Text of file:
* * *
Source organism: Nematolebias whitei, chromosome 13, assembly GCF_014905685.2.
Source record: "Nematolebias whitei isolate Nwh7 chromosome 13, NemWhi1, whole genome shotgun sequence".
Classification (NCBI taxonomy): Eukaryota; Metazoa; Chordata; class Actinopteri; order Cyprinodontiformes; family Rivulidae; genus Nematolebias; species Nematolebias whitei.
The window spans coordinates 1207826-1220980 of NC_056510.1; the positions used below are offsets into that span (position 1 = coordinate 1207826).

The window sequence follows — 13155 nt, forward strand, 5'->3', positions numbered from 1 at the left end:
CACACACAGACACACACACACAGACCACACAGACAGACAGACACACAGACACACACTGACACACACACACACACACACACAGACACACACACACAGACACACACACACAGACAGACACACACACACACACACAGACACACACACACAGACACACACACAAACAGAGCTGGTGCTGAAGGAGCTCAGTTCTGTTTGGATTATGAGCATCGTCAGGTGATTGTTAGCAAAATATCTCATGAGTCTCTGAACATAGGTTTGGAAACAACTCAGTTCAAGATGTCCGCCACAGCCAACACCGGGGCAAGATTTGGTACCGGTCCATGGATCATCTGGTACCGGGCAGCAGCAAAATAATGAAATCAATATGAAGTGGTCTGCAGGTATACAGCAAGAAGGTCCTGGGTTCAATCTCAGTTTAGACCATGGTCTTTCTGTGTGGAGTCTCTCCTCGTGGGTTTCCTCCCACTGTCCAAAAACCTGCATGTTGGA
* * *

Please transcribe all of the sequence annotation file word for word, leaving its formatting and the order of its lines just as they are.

Source organism: Nematolebias whitei, chromosome 13, assembly GCF_014905685.2.
Source record: "Nematolebias whitei isolate Nwh7 chromosome 13, NemWhi1, whole genome shotgun sequence".
Classification (NCBI taxonomy): Eukaryota; Metazoa; Chordata; class Actinopteri; order Cyprinodontiformes; family Rivulidae; genus Nematolebias; species Nematolebias whitei.
The window spans coordinates 1207826-1220980 of NC_056510.1; the positions used below are offsets into that span (position 1 = coordinate 1207826).

The window sequence follows — 13155 nt, forward strand, 5'->3', positions numbered from 1 at the left end:
CACACACAGACACACACACACAGACCACACAGACAGACAGACACACAGACACACACTGACACACACACACACACACACACAGACACACACACACAGACACACACACACAGACAGACACACACACACACACACAGACACACACACACAGACACACACACAAACAGAGCTGGTGCTGAAGGAGCTCAGTTCTGTTTGGATTATGAGCATCGTCAGGTGATTGTTAGCAAAATATCTCATGAGTCTCTGAACATAGGTTTGGAAACAACTCAGTTCAAGATGTCCGCCACAGCCAACACCGGGGCAAGATTTGGTACCGGTCCATGGATCATCTGGTACCGGGCAGCAGCAAAATAATGAAATCAATATGAAGTGGTCTGCAGGTATACAGCAAGAAGGTCCTGGGTTCAATCTCAGTTTAGACCATGGTCTTTCTGTGTGGAGTCTCTCCTCGTGGGTTTCCTCCCACTGTCCAAAAACCTGCATGTTGGA